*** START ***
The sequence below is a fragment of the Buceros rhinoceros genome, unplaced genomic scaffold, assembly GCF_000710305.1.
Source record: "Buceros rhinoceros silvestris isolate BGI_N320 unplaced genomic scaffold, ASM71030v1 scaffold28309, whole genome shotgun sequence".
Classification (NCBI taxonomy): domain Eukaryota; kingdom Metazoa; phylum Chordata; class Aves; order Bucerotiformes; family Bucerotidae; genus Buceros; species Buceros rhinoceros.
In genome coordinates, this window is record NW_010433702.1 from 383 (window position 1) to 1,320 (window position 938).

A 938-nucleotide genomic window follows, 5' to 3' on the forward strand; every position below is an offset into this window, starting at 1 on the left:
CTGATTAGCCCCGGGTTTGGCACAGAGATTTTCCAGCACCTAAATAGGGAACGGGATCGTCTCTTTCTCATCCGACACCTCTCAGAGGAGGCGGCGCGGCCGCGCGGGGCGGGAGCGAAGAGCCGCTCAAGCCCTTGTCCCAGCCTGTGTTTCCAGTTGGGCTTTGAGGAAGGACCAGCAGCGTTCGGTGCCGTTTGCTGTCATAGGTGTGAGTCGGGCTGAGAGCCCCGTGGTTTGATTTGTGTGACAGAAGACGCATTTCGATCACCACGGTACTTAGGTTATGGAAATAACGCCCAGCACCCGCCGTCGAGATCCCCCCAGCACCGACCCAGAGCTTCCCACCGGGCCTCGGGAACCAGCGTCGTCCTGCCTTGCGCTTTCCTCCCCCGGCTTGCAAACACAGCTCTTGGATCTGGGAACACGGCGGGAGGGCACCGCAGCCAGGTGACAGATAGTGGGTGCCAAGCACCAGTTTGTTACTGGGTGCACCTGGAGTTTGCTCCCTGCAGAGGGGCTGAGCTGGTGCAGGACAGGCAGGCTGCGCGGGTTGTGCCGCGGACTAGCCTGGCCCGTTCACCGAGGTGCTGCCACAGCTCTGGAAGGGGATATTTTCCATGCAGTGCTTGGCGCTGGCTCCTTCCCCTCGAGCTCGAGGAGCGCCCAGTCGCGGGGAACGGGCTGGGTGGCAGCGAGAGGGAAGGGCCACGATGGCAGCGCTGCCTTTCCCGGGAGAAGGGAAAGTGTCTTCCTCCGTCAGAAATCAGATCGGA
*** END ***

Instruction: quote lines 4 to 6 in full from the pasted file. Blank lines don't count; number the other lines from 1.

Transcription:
In genome coordinates, this window is record NW_010433702.1 from 383 (window position 1) to 1,320 (window position 938).

A 938-nucleotide genomic window follows, 5' to 3' on the forward strand; every position below is an offset into this window, starting at 1 on the left:
CTGATTAGCCCCGGGTTTGGCACAGAGATTTTCCAGCACCTAAATAGGGAACGGGATCGTCTCTTTCTCATCCGACACCTCTCAGAGGAGGCGGCGCGGCCGCGCGGGGCGGGAGCGAAGAGCCGCTCAAGCCCTTGTCCCAGCCTGTGTTTCCAGTTGGGCTTTGAGGAAGGACCAGCAGCGTTCGGTGCCGTTTGCTGTCATAGGTGTGAGTCGGGCTGAGAGCCCCGTGGTTTGATTTGTGTGACAGAAGACGCATTTCGATCACCACGGTACTTAGGTTATGGAAATAACGCCCAGCACCCGCCGTCGAGATCCCCCCAGCACCGACCCAGAGCTTCCCACCGGGCCTCGGGAACCAGCGTCGTCCTGCCTTGCGCTTTCCTCCCCCGGCTTGCAAACACAGCTCTTGGATCTGGGAACACGGCGGGAGGGCACCGCAGCCAGGTGACAGATAGTGGGTGCCAAGCACCAGTTTGTTACTGGGTGCACCTGGAGTTTGCTCCCTGCAGAGGGGCTGAGCTGGTGCAGGACAGGCAGGCTGCGCGGGTTGTGCCGCGGACTAGCCTGGCCCGTTCACCGAGGTGCTGCCACAGCTCTGGAAGGGGATATTTTCCATGCAGTGCTTGGCGCTGGCTCCTTCCCCTCGAGCTCGAGGAGCGCCCAGTCGCGGGGAACGGGCTGGGTGGCAGCGAGAGGGAAGGGCCACGATGGCAGCGCTGCCTTTCCCGGGAGAAGGGAAAGTGTCTTCCTCCGTCAGAAATCAGATCGGA